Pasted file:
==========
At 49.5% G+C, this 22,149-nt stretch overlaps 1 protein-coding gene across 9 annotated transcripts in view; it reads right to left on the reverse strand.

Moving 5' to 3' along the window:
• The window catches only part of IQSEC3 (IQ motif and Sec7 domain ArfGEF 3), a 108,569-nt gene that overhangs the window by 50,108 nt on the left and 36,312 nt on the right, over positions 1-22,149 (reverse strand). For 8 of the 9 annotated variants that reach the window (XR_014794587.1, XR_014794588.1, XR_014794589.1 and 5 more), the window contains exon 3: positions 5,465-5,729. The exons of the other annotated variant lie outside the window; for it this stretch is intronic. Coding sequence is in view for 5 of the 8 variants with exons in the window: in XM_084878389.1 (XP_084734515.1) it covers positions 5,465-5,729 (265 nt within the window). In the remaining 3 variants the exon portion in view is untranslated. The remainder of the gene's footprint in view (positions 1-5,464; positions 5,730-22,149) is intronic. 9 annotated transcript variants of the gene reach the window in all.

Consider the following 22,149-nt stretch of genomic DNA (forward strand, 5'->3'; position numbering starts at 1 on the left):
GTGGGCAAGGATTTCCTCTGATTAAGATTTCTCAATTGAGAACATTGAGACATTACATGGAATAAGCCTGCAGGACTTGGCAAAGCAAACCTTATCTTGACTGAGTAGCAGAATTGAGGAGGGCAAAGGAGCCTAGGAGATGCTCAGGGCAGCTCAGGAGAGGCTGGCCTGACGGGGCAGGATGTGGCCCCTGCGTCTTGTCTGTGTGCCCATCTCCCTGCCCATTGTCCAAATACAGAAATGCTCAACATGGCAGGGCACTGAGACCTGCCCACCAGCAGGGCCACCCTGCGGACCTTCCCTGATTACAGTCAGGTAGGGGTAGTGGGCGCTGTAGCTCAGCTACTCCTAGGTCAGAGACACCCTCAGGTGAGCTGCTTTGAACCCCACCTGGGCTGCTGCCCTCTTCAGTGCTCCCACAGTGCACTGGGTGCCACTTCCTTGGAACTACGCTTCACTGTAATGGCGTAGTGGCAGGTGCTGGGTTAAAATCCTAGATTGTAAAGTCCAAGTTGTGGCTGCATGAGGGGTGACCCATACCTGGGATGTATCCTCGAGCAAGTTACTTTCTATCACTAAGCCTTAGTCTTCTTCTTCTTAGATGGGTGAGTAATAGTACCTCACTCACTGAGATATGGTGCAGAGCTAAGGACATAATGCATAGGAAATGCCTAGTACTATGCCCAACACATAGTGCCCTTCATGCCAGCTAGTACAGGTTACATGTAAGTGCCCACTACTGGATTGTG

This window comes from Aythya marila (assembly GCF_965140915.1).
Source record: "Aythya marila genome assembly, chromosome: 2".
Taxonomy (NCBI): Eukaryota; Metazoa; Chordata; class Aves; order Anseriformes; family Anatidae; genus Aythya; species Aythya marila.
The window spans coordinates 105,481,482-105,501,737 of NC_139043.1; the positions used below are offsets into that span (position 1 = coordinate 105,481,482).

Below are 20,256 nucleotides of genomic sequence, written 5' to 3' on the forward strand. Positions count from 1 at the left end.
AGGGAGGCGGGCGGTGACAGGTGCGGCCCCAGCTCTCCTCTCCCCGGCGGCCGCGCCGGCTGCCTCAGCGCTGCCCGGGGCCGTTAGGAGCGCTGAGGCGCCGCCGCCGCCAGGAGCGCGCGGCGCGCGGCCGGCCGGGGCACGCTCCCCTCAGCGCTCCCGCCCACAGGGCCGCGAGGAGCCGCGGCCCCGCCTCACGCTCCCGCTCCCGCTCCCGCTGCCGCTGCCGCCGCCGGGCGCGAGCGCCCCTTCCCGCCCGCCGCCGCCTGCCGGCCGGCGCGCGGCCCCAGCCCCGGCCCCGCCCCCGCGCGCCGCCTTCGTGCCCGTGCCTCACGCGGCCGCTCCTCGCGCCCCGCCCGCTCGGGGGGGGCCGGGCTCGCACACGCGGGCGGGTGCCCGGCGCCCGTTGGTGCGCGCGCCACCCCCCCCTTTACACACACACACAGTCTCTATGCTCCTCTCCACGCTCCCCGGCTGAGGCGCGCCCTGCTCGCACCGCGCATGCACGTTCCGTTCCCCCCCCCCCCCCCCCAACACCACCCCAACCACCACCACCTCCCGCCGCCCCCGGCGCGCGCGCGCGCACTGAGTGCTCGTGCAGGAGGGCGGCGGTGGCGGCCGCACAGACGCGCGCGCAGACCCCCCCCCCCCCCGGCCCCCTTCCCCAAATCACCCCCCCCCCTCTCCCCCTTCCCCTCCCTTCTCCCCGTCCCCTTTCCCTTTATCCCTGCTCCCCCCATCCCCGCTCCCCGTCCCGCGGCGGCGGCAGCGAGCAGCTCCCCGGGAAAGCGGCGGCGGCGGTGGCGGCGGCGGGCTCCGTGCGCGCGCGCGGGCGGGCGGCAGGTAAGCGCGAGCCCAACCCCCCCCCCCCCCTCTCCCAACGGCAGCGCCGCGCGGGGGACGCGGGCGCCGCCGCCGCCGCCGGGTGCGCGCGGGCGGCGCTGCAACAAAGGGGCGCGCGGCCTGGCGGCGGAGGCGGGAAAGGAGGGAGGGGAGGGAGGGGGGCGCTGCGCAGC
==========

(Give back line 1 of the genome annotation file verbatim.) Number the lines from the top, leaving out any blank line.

At 49.5% G+C, this 22,149-nt stretch overlaps 1 protein-coding gene across 9 annotated transcripts in view; it reads right to left on the reverse strand.